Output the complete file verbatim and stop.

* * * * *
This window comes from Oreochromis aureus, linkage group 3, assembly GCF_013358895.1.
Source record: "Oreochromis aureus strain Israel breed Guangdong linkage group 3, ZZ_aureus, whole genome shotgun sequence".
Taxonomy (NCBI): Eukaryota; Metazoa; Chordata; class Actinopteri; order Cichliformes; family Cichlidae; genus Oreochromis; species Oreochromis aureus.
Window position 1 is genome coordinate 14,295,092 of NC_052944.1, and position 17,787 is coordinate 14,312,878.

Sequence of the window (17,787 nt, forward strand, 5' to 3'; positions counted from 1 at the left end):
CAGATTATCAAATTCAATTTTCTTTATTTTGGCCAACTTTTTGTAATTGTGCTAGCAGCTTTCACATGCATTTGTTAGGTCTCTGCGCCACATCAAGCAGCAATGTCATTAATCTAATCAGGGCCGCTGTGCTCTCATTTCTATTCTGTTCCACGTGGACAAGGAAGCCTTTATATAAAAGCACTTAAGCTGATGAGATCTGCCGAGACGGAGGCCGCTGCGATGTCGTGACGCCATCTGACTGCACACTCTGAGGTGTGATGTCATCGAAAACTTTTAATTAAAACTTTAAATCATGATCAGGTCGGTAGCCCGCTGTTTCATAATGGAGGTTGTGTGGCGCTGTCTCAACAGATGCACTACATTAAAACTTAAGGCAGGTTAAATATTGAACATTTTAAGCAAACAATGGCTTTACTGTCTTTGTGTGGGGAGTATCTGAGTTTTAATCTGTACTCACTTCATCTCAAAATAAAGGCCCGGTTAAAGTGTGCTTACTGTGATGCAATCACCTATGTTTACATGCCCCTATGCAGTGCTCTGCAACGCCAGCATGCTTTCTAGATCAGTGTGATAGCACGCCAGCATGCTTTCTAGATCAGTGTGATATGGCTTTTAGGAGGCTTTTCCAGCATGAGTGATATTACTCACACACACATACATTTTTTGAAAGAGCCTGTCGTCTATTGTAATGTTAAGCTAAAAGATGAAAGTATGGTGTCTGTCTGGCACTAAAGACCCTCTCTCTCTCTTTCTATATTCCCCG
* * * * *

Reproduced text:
This window comes from Oreochromis aureus, linkage group 3, assembly GCF_013358895.1.
Source record: "Oreochromis aureus strain Israel breed Guangdong linkage group 3, ZZ_aureus, whole genome shotgun sequence".
Taxonomy (NCBI): Eukaryota; Metazoa; Chordata; class Actinopteri; order Cichliformes; family Cichlidae; genus Oreochromis; species Oreochromis aureus.
Window position 1 is genome coordinate 14,295,092 of NC_052944.1, and position 17,787 is coordinate 14,312,878.

Sequence of the window (17,787 nt, forward strand, 5' to 3'; positions counted from 1 at the left end):
CAGATTATCAAATTCAATTTTCTTTATTTTGGCCAACTTTTTGTAATTGTGCTAGCAGCTTTCACATGCATTTGTTAGGTCTCTGCGCCACATCAAGCAGCAATGTCATTAATCTAATCAGGGCCGCTGTGCTCTCATTTCTATTCTGTTCCACGTGGACAAGGAAGCCTTTATATAAAAGCACTTAAGCTGATGAGATCTGCCGAGACGGAGGCCGCTGCGATGTCGTGACGCCATCTGACTGCACACTCTGAGGTGTGATGTCATCGAAAACTTTTAATTAAAACTTTAAATCATGATCAGGTCGGTAGCCCGCTGTTTCATAATGGAGGTTGTGTGGCGCTGTCTCAACAGATGCACTACATTAAAACTTAAGGCAGGTTAAATATTGAACATTTTAAGCAAACAATGGCTTTACTGTCTTTGTGTGGGGAGTATCTGAGTTTTAATCTGTACTCACTTCATCTCAAAATAAAGGCCCGGTTAAAGTGTGCTTACTGTGATGCAATCACCTATGTTTACATGCCCCTATGCAGTGCTCTGCAACGCCAGCATGCTTTCTAGATCAGTGTGATAGCACGCCAGCATGCTTTCTAGATCAGTGTGATATGGCTTTTAGGAGGCTTTTCCAGCATGAGTGATATTACTCACACACACATACATTTTTTGAAAGAGCCTGTCGTCTATTGTAATGTTAAGCTAAAAGATGAAAGTATGGTGTCTGTCTGGCACTAAAGACCCTCTCTCTCTCTTTCTATATTCCCCG